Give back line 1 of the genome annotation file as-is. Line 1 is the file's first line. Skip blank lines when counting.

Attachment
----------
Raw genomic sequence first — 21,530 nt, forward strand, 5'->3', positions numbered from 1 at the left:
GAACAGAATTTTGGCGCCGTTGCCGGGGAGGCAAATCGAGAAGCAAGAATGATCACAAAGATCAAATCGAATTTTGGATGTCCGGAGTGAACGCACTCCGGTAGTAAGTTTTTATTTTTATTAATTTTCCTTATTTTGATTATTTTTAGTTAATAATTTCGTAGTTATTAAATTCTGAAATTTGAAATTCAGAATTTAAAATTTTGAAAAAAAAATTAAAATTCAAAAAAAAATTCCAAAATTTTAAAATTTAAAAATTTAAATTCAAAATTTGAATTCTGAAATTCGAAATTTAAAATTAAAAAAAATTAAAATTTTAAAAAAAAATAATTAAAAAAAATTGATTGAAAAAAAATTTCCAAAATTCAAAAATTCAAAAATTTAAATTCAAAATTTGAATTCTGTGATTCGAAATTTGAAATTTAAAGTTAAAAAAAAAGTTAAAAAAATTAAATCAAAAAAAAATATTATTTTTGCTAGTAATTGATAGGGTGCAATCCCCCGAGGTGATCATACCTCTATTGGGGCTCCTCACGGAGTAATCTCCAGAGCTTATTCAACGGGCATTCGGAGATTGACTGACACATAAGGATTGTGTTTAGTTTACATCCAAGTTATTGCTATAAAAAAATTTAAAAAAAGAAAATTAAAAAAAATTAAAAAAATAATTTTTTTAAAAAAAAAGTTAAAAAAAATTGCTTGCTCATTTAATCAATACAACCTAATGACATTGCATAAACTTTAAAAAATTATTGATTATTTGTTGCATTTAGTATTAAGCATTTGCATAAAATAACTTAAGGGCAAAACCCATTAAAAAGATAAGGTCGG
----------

Raw genomic sequence first — 21,530 nt, forward strand, 5'->3', positions numbered from 1 at the left: